Of the 3,403 cases entering treatment in 2004 who reported an opiate as one of their problem drugs, and who had their injecting status recorded, 74% had ever injected and 37% had injected in the month prior to treatment.   According to data from prevalence studies, around one-tenth of injecting drug users in drug treatment are HIV positive. By European standards, Ireland is categorised as medium-prevalence in terms of HIV (with a HIV prevalence rate between 5% and 10% among injecting drug users).  Data from the Health Protection Surveillance Centre indicate a fall in the number of newly diagnosed HIV cases among injecting drug users between 1994 and 1998.  Annual averages indicate a true increase in the number of HIV cases among injecting drug users since 1999. The results of prevalence studies indicate that around 70% of injecting drug users attending drug treatment tested positive for antibodies to the hepatitis C virus. By European standards, Ireland is defined as high-prevalence in terms of hepatitis C (with a hepatitis C prevalence rate over 60% among injecting drug users).

Drug-related deaths

Direct-drug-related deaths are those occurring as a result of overdose. According to data from the General Mortality Register, there was a substantial increase in the number of drug-related deaths between 1995 and 1999, followed by a considerable decline between 2000 and 2002. This decline is in line with trends in drug-related deaths throughout Europe.  In 2003, the number of drug-related deaths outside Dublin exceeded for the first time the number of drug-related deaths in Dublin. The data for outside Dublin follow trends in problem opiate use in that geographical area.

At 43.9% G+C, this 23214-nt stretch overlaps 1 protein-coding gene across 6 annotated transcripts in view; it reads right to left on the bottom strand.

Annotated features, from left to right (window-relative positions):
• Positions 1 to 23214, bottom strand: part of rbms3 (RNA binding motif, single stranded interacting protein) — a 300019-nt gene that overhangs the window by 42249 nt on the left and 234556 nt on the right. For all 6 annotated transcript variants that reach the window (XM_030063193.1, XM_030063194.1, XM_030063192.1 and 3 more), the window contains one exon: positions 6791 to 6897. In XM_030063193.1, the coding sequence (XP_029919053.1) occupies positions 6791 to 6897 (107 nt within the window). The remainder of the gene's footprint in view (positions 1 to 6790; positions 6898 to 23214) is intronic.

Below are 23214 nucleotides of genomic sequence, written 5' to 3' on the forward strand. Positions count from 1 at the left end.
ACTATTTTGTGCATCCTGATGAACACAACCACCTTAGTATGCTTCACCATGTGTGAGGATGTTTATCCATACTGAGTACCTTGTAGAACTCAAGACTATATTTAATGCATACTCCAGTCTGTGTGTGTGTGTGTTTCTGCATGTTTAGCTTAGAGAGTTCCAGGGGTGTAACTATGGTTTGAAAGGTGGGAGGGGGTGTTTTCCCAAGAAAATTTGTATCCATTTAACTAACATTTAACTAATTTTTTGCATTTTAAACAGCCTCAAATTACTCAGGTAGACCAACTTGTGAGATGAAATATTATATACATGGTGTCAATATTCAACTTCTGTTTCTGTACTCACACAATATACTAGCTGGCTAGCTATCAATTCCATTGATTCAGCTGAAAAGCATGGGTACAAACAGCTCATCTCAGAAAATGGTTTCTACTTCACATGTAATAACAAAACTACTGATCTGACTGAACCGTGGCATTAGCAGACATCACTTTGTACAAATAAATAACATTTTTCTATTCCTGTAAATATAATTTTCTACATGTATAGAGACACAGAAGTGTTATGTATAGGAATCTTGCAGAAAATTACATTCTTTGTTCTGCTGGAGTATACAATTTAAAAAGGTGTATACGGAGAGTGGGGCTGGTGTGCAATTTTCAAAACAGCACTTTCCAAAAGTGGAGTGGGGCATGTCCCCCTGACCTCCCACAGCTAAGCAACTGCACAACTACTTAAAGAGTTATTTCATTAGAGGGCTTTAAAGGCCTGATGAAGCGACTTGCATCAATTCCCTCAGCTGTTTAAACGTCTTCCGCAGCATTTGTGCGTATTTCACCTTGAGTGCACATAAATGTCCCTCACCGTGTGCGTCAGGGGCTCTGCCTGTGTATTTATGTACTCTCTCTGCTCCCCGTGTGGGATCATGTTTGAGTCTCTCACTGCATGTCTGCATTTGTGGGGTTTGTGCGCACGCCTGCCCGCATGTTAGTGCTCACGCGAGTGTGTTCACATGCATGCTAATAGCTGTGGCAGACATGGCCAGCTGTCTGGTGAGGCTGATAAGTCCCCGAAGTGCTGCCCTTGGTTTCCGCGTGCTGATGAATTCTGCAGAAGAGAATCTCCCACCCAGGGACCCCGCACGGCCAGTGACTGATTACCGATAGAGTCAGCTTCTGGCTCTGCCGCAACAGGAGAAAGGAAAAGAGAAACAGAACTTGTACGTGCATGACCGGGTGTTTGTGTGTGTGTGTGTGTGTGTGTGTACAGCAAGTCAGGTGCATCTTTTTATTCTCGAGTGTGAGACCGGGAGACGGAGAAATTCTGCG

As in Europe, in terms of lifetime prevalence, almost twice as many men in Ireland (24%) as women (13%) reported ever using an illegal drug. However, the number of school-going girls who had ever used cannabis increased by 10%, from 29% in 1999 to 39% in 2003. The corresponding increase for boys was 3%. Of the 4,671 cases entering treatment in 2004, 1,212 (26%) were female. The European average rate for female cases treated was 20%.  Since 1999 a specialised service for pregnant drug users has been provided through a drug-liaison midwife at each of the three Dublin maternity hospitals. These midwives have formal links to community-based addiction centres.  There was a steady increase in the number of drug-related deaths among women, from one in 1994 to 28 in 2000, and a levelling off in 2001 (at 25) and a small decrease in 2002 (to 21) and a small increase (to 28) in 2003.  

For a copy of the EMCDDA Annual Report 2006 and related press material, log on to the EMCDDA website at www.emcdda.europa.eu  The DMRD media briefing on the report is on the HRB website at www.hrb.ie

The European Monitoring Centre for Drugs and Drug Addiction (EMCDDA) is the central reference point for drug information in the EU. Its role is to provide the EU and its member states with objective, reliable and comparable information on drugs and drug addiction. The main information sources for the EMCDDA are the national focal points set up in each EU member state and in Norway.